The highlight of these “monthly” or “quarterly” meetings was the Communion service. The “Advent ordinance” took on new meaning because it was an outward expression of their faith—both in Jesus Christ as their Savior and as an outward expression of the renewal of their hope in His soon return. Early Adventists knew that they lived in the midst of a “great controversy” between Christ and Satan. Worshipping together was one of the ways of renewing their faith in the midst of this conflict.
Seventh-day Adventist congregations today can learn much from early Adventist worship. There were few debates about the actual order of service, the color of the carpet in the sanctuary, or one of the many perennial conflicts that seem to regularly emerge in congregations. Adventists didn’t have these luxuries. Instead, on a very practical level, the worship service itself was intended to be simple and faith-building, as brothers and sisters in Christ sought to both share and strengthen their faith. 
1Mary Maxson (later Fish) (1843-1868) was an early Sabbatarian Adventist who lived in Adams Center, New York, and who was a close friend of James and Ellen White. See J. N. Andrews, “Sister Fish,” The Advent Review and Sabbath Herald, Feb. 25, 1868; obit, The Advent Review and Sabbath Herald, Feb. 4, 1868.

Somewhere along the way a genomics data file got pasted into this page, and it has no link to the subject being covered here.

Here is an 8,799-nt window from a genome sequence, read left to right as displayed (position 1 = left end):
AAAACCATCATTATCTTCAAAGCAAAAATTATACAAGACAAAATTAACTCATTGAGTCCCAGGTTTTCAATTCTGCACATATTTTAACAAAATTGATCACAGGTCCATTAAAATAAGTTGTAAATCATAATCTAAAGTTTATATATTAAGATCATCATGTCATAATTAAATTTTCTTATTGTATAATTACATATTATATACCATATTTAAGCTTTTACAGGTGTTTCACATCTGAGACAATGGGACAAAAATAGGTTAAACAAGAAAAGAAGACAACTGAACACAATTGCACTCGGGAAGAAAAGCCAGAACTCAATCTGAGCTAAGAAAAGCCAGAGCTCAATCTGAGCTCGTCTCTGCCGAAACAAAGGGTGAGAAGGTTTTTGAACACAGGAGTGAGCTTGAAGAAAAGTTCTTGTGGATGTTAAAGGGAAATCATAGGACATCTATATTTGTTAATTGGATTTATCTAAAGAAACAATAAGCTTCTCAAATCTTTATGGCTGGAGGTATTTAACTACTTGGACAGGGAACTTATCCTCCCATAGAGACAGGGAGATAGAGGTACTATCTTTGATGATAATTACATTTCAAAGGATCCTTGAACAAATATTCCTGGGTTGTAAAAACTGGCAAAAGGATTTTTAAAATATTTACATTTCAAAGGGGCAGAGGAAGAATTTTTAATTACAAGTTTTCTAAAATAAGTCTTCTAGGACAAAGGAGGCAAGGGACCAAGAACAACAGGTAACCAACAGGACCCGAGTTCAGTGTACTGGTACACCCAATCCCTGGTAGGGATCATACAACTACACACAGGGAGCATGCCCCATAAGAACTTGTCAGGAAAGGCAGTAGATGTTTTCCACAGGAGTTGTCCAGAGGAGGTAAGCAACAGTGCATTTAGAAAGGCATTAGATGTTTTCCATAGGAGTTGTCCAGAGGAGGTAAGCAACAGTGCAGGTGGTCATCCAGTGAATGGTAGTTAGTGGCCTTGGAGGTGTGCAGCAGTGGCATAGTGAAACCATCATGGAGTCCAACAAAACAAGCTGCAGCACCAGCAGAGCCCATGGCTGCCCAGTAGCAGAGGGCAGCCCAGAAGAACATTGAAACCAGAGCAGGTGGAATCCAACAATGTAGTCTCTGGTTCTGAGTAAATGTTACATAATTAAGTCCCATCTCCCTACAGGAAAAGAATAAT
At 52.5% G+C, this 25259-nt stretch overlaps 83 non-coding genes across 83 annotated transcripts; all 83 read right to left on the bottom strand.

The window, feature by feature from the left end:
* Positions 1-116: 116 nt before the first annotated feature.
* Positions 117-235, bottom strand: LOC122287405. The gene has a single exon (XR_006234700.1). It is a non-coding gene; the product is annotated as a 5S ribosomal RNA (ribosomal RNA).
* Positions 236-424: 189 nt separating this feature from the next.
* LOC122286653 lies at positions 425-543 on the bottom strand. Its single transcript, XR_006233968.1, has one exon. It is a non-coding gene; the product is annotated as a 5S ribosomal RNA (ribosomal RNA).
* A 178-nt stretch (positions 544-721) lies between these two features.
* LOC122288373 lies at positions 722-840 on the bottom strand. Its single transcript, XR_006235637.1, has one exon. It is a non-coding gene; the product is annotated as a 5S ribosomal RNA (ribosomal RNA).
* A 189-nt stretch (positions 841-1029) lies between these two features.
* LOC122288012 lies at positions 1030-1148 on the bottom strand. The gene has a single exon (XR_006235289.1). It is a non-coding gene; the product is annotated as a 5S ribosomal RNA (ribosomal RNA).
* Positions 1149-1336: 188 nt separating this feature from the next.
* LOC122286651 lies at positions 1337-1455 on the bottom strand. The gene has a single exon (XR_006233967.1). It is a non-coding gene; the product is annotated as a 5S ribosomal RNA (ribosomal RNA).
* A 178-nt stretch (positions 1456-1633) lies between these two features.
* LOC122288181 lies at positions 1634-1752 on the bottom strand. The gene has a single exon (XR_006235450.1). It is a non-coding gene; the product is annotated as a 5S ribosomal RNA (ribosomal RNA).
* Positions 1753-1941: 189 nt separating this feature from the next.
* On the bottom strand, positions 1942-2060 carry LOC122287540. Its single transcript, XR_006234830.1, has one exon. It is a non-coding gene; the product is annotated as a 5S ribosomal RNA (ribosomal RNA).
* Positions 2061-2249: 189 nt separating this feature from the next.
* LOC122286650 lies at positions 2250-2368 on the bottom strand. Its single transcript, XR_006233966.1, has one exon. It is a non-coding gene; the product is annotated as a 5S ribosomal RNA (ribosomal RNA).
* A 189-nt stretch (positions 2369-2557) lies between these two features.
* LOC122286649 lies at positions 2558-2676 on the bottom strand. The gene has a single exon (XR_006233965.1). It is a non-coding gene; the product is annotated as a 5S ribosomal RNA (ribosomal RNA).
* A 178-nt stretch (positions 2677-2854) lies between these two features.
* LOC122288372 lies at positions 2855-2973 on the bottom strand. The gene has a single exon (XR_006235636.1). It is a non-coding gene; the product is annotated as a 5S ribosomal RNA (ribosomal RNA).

2Letter from Mary F. Maxson, The Advent Review and Sabbath Herald, Feb. 16, 1864.
3Michael W. Campbell, “A Holy Spell: The Ordinances of Foot Washing and the Lord’s Supper Among Early Seventh-day Adventists, 1844-1880” (term paper, Andrews University, 2002).
4A. C. and D. T. Bourdeau, “The Cause in Vt.,” The Advent Review and Sabbath Herald, Feb. 9, 1864. In another instance more than 40 testimonies were given in less than 50 minutes (see letter from L. G. Bostwick, The Advent Review and Sabbath Herald, Oct. 4, 1864). In another instance there were 74 testimonies given in “about 60 or 70 minutes” (letter from C. J. Pearce, The Advent Review and Sabbath Herald, Jan. 17, 1865).